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Thread: How To Remove Plate Glass Mirror From Wall ..... ot sort of

  1. #1
    Join Date
    Aug 2009
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    Default How To Remove Plate Glass Mirror From Wall ..... ot sort of

    A friend's son is renting some space to start a small machine shop. I think that's great.
    The space is in a block building where there used to be a dance studio or martial arts school and one of the walls is covered with mirrors, which have to go.
    He asked me to help him take the mirrors down so the electricians can run conduit for outlets along the wall.
    So, I said lets look first and then come up with a plan.
    The mirrors are 1/4" plate glass. There are four of them in a row. Each one is like 7' long x 4' high. Quite a bit of weight there.
    They are sitting in a piece of thin stainless channel that's screwed to the block wall and there is a strip along the top holding them... so we thought.
    After removing the top strip we figured that the mirror would just tip so we could lift it out of the channel..... wrong.
    Apparently they are glued to the block wall. Who ever put them up must have used silicone or some other adhesive to stick them to the wall.
    He was going to try and pry one loose with a screw driver. I said don't even think of trying that.
    Other than standing on the other side of the room with a bucket of rocks and start throwing them until all or most of the mirrors are broken and on the floor where the pieces can be safely cleaned up and what's left on the wall can be scraped off with an ice scraper I don't have any ideas, other than call a glass company and let them deal with it.

    JL................

  2. #2
    Join Date
    Dec 2008
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    They're probably glued on with PL construction adhesive or something like it. They're not coming off in one piece. Probably the quickest way to get them off is with a hammer, a big floor scraper or bark spud and a big grinder to get the glue off. It's going to be messy. And the next 7 years of your lives are going to be rough....

    You could try to get a thin wire behind and run it back and forth to try and "saw" them off, but that all depends on what they used to glue them on there. You're not going to do that with PL, but might get away with it if it's silicone. Maybe get a salamander and point it at the mirror for a while to softer up the glue.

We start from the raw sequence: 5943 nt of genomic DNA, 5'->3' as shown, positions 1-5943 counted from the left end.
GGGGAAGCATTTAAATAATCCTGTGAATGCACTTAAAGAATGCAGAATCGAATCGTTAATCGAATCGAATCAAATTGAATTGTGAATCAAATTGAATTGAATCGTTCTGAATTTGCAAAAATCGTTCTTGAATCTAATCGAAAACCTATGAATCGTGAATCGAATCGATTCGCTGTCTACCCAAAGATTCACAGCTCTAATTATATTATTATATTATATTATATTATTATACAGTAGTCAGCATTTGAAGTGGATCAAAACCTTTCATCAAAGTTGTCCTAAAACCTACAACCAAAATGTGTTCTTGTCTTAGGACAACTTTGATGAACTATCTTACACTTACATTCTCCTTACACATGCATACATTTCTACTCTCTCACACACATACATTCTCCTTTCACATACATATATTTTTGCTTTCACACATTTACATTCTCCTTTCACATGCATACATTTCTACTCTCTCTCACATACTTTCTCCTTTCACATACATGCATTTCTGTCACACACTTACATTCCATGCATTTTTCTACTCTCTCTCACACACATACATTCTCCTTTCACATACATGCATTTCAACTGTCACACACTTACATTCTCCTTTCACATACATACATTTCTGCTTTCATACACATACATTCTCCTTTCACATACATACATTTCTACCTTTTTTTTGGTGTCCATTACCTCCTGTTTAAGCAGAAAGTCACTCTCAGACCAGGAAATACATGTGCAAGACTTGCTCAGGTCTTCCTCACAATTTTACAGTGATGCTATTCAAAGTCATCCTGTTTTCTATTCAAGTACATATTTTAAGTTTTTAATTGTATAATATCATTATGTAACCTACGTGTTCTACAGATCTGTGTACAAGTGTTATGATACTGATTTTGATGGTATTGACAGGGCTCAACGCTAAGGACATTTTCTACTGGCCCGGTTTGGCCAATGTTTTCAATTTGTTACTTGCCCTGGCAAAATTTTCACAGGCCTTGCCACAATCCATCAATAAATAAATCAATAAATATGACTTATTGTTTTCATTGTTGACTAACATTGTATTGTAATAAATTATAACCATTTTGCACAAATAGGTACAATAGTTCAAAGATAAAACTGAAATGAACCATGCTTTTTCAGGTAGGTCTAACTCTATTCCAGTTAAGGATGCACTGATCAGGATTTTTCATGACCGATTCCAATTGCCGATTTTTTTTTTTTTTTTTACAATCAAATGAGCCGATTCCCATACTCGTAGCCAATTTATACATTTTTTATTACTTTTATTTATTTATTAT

Good luck.

    Alternatively you could leave the mirrors, and set the mill up along that wall. No more troubles trying to read an indicator while picking up the backside of a hole

  3. #3
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    A length of music wire with handles slid behind the plate may get it loose so it can be taken out intact.
    Smaller setups are used to cut out auto glass that is bedded with urethane adhesive. Some glass cleaner dribbled onto the wire eases the process and keeps the adhesive from “healing” behind the cut. Needs to be thin stuff and securely attached to the handles.
    Joe

  4. #4
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    Sep 2007
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    North Carolina
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    You might try some abrasive wire and with two people work it back and forth to cut through the glue. Or maybe weld up a 6' long hack saw blade. I've gotten off glued-on mirrors using a piece of flat steel with one end sharpened but it was much smaller.

    Edit: Look at that! Three of us with the same idea at the same time!

    Steve

  5. #5
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    Dec 2003
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    Streamwood, Illinois